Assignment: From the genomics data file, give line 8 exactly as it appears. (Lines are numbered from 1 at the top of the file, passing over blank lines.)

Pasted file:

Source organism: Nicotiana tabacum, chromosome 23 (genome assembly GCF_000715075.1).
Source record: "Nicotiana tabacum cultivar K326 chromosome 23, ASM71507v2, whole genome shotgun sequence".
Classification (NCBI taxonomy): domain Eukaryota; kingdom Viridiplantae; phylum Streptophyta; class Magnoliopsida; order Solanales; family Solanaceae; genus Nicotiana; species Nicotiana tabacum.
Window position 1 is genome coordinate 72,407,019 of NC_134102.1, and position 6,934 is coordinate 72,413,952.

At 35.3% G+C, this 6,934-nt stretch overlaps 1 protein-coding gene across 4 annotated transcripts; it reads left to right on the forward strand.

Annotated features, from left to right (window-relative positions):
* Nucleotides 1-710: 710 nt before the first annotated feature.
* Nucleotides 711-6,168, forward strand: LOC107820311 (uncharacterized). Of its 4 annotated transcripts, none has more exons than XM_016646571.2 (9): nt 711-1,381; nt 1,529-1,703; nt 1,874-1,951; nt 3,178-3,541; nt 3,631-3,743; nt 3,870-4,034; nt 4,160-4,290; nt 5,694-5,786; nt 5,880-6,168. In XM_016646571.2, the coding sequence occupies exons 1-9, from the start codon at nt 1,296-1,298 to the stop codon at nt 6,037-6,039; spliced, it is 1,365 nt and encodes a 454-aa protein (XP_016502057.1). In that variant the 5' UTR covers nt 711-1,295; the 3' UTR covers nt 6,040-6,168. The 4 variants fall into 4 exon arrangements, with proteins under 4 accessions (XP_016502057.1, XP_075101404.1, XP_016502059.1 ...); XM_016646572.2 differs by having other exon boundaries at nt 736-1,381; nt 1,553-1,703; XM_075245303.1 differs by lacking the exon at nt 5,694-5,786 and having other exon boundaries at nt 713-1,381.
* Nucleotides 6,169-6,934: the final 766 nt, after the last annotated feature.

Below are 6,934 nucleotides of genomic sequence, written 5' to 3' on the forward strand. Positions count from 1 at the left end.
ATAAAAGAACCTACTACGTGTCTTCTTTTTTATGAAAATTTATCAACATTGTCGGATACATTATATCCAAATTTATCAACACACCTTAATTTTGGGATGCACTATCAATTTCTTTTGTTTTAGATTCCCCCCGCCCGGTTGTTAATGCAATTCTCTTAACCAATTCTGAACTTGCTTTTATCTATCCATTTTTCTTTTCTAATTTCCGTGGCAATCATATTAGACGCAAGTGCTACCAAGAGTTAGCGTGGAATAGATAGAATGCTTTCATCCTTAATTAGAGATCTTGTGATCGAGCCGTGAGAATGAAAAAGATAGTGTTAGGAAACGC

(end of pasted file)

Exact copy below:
* Nucleotides 711-6,168, forward strand: LOC107820311 (uncharacterized). Of its 4 annotated transcripts, none has more exons than XM_016646571.2 (9): nt 711-1,381; nt 1,529-1,703; nt 1,874-1,951; nt 3,178-3,541; nt 3,631-3,743; nt 3,870-4,034; nt 4,160-4,290; nt 5,694-5,786; nt 5,880-6,168. In XM_016646571.2, the coding sequence occupies exons 1-9, from the start codon at nt 1,296-1,298 to the stop codon at nt 6,037-6,039; spliced, it is 1,365 nt and encodes a 454-aa protein (XP_016502057.1). In that variant the 5' UTR covers nt 711-1,295; the 3' UTR covers nt 6,040-6,168. The 4 variants fall into 4 exon arrangements, with proteins under 4 accessions (XP_016502057.1, XP_075101404.1, XP_016502059.1 ...); XM_016646572.2 differs by having other exon boundaries at nt 736-1,381; nt 1,553-1,703; XM_075245303.1 differs by lacking the exon at nt 5,694-5,786 and having other exon boundaries at nt 713-1,381.